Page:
TORONTO — Google is bringing its artificial intelligence chatbot to Canada as the product gets a new name.
The tech goliath announced Thursday that Canadians have access to Bard, which it is now calling Gemini, the previous name it gave to its AI model that could reason across text, images, video, audio and code.
The new Gemini allows users to submit queries and in return, instantly spits out succinct responses that can take on formats such as poems, lists, summaries or letters.
Google said users would be able to take picture of a flat tire and ask Gemini for instructions detailing how to fix it, instruct the chatbot to make a custom image for a dinner party invitation or even get it to draft a difficult text message or write a caption for a photo.
Jack Krawczyk, product lead of Gemini experiences at Google, called it a form of computing "that solves problems with you."
"I don't want to pretend that it's perfect and it won't make mistakes, but it's really improved a lot," he said in an interview with The Canadian Press.
Google positioned the announcement as a product of the company getting more clarity around Canada's Bill C-18. That bill, known as the Online News Act, requires Google and Meta to enter into agreements that compensate Canadian media companies when their content is posted on or repurposed by the platforms.
"When Bard started a year ago expanding to new markets and new languages globally, a team here in Canada was still working to find constructive resolutions to Bill C-18," Krawczyk said.
Google, which had threatened to block Canadian news from its products, agreed to make annual payments to news companies collectively totalling $100 million in November. Meta has removed Canadian news from its platforms.
"Fortunately, the government has committed to addressing our core issues with the bill and we continue to send valuable traffic to publishers and that really helped us clear a path to launch Gemini in Canada,"Krawczyk said.
"We've been spending the last several weeks getting the final preparations together."
Gemini, he said, will be available in some 40 languages worldwide, including English and Québécois French.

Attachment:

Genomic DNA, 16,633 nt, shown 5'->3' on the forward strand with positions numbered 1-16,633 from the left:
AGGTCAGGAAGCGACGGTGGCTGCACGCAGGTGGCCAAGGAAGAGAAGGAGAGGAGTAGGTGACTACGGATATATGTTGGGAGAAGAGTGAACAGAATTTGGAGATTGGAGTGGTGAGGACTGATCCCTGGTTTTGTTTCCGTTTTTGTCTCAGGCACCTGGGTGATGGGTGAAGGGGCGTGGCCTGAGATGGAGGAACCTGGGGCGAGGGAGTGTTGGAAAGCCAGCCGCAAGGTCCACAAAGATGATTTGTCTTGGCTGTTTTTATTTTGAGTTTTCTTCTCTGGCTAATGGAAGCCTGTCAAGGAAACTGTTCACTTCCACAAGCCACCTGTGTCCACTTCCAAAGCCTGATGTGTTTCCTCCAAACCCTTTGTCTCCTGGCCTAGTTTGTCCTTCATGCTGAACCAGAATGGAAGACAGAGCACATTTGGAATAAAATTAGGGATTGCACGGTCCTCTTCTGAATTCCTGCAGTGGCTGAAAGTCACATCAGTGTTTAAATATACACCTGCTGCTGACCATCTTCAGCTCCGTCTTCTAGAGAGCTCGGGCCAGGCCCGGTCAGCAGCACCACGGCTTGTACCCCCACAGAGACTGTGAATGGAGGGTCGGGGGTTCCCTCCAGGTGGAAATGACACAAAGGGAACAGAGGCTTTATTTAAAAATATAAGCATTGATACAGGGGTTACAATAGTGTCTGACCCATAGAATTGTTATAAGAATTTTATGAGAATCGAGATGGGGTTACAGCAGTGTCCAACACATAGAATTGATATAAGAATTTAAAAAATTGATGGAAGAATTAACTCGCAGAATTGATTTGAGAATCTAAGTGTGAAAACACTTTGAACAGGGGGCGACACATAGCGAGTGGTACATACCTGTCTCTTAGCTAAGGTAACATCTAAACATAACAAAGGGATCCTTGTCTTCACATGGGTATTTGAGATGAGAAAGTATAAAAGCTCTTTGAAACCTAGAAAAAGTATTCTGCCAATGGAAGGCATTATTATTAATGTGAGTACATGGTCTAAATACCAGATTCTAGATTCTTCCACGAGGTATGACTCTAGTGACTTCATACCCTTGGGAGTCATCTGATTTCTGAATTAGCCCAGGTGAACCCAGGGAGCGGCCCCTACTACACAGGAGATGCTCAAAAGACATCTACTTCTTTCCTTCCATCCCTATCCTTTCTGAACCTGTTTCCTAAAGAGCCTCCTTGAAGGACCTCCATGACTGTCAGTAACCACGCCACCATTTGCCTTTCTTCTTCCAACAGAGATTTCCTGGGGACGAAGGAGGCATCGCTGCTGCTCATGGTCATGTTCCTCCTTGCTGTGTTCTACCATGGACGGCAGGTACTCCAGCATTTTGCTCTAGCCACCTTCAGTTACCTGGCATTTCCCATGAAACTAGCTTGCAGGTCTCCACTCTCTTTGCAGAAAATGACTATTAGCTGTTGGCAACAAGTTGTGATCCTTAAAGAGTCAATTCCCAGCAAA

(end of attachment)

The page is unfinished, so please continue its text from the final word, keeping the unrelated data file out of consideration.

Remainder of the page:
A premium version of the product called Advanced Gemini will also be available as part of a plan called Google One AI Premium, which will cost $26.99 per month.
That service will respond to even more complex prompts and aid in more elaborate tasks like coding, creating step-by-step instructions and generating sample quizzes.
Subscribers will be able to use Gemini in Gmail, Google Docs, Slides and Sheets and get access to two terabytes in storage. However, the paid product will only be available in English for now.
Users can access Gemini and Gemini Advanced onlineand on phones through the Google app for iOS and a new Android app.
Both Gemini and Gemini Advanced are outfitted with a feature called "double check" that can be used to generate web pages and other sources verifying the information the services produce.
Asked about whether Google will protect users' data, Krawczyk said when people sign up for Gemini, the service will spell out how their information is being used. They will have the ability to opt in to allowing Google to use their information to improve the product and can later pull that permission.
Google announced Bard last February and opened early access for it in March. It was widely seen as a response to ChatGPT, a similar chatbot released by San Francisco-based rival OpenAI in November 2022. ChatGPT was an example of how far AI had come and kick-started a race to innovate with the technology.
Microsoft has deployed ChatGPT in its Bing search engine and Edge web browser, while Facebook and Instagram's owner is dabbling with Meta AI, a chatbot U.S. users can query or request jokes from in one-on-one or group conversations.
Google brought Bard to 230 countries and territories in July, but kept the chatbot from Canada along with Russia, North Korea, China, Belarus, Afghanistan and Syria.
Asked about the decision to withhold Bard from Canada at the time, Google said it was working through regulatory uncertainty related to the chatbot.
This report by The Canadian Press was first published Feb. 8, 2024.
Tara Deschamps, The Canadian Press